In British heraldry (and in fact the rule is universal) no woman other than a reigning Sovereign is permitted to surmount her arms by a helmet. Woodward states that "Many writers have denied the right of ecclesiastics (and, of course, of women) to the use of helmet and crest. Spener, the great German herald, defends their use by ecclesiastics, and says that, in Germany at any rate, universal custom is opposed to the restriction. There the prelates, abbots, and abbesses, who held princely fiefs by military tenure, naturally retained the full knightly insignia."
In official English heraldry, there is a certain amount of confirmation and a certain amount of contradiction of this supposed rule which denies a helmet to an ecclesiastic. A grant of arms to a clergyman at the present day, and at all times previously, after the granting of crests had become usual, contains the grant of the crest and the emblazonment shows the helmet. But the grant of arms to a bishop is different. The emblazonment of the arms is surmounted by a mitre, and the crest is depicted in the body of the patent away from and distinct from the emblazonment proper in the margin. But the fact that a crest is granted proves that there is not any disability inherent in the ecclesiastic which debars him from the possession of the helmet and crest, and the rule which must be deduced, and which really is the definite and accepted rule, is that a mitre cannot be displayed together with a helmet or crest. It must be one or other, and as the mitre is indicative of the higher rank, it is the crest and helmet which are discarded.
There are few rules in heraldry to which exceptions cannot be found, and there is a painting now preserved in the College of Arms, which depicts the arms of the Bishop of Durham surmounted by a helmet, that in its turn being surmounted by the mitre of episcopal rank. But the Bishopric of Durham was, in addition to its episcopal character, a temporal Palatinate, and the arms of the Bishops of that See therefore logically present many differences and exceptions from established heraldic rules.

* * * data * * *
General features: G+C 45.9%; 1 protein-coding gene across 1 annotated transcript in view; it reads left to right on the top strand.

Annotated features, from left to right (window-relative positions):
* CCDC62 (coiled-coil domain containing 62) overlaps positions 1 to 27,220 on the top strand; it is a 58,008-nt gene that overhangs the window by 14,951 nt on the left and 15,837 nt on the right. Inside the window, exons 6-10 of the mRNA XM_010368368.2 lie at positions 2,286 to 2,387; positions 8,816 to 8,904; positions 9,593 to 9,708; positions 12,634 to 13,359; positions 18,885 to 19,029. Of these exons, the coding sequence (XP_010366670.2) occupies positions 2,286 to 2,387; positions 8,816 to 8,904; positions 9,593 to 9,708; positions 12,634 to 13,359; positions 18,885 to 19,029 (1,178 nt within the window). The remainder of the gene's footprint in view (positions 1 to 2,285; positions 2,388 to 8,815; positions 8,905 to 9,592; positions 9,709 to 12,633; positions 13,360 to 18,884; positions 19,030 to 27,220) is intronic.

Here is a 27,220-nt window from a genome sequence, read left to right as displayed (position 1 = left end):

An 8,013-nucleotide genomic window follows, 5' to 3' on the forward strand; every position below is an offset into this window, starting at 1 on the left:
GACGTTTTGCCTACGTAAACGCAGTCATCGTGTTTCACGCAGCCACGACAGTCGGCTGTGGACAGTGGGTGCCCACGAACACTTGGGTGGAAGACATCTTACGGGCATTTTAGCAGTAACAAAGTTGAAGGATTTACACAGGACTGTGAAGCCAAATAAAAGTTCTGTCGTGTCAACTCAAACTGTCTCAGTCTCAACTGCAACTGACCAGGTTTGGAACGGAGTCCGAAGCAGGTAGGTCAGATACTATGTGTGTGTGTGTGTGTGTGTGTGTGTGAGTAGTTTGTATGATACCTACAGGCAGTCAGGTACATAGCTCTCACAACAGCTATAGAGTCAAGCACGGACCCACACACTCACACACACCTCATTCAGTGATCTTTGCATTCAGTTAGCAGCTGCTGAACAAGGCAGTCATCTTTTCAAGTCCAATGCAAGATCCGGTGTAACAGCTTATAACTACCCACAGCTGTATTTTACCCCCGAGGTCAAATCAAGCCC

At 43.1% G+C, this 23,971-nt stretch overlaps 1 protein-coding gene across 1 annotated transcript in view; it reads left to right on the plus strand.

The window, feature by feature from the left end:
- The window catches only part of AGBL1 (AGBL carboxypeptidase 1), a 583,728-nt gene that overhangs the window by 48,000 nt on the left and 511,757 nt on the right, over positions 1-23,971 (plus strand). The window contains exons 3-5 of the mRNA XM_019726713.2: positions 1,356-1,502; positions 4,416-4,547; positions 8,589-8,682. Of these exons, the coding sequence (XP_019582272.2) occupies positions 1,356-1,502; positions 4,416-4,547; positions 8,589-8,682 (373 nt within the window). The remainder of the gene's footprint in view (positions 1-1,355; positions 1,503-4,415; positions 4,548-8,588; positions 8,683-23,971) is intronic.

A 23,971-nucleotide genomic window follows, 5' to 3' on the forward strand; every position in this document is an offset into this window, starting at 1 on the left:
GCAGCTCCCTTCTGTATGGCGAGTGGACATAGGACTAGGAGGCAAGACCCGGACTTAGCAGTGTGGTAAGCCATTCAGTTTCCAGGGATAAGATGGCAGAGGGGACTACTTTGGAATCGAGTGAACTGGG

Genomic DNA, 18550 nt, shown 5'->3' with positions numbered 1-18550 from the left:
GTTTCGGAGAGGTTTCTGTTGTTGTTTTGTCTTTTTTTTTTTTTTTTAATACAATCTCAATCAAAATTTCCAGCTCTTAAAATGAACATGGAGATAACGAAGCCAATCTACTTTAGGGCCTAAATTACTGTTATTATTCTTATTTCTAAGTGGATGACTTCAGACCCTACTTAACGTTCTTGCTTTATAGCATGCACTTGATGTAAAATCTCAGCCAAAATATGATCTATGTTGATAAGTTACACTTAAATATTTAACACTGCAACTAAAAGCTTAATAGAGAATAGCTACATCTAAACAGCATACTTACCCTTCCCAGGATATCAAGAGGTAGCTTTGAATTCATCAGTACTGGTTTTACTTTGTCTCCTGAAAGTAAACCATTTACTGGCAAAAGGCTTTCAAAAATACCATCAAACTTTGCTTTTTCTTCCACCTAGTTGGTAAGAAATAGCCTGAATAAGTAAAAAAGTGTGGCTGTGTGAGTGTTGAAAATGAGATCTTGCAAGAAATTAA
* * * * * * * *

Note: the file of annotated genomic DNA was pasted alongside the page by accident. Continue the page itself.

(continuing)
The rules with regard to the use of helmets for the coats of arms of corporate bodies are somewhat vague and vary considerably. All counties, cities, and towns, and all corporate bodies to whom crests have been granted in England, have the ordinary closed profile helmet of an esquire or gentleman. No grant of a crest has as yet been made to an English university, so that it is impossible to say that no helmet would be allowed, or if it were allowed what it would be.
For some reason the arms of the City of London are always depicted with the helmet of a peer, but as the crest is not officially recorded, the privilege necessarily has no official sanction or authority.
In Scotland the helmet painted upon a grant of arms to town or city is always the open full-faced helmet of a knight or baronet. But in the grant of arms to a county, where it includes a crest, the helmet is that of an esquire, which is certainly curious.
In Ireland no helmet at all was painted upon the patent granting arms to the city of Belfast, in spite of the fact that a crest was included in the grant, and the late Ulster King of Arms informed me he would not allow a helmet to any impersonal arms.
Care should be taken to avoid errors of anachronism when depicting helmet and shield. The shapes of these should bear some approximate relation to each other in point of date. It is preferable that the helmet should be so placed that its lower extremity reaches somewhat over the edge of the shield. The inclined position of the shield in emblazonment is borrowed from the natural order of things, because the shield hanging by its chain or shield-strap (the guige), which was so balanced that the shield should most readily fall into a convenient position when slung on the rider's shoulders, would naturally retain its equilibrium only in a slanting direction.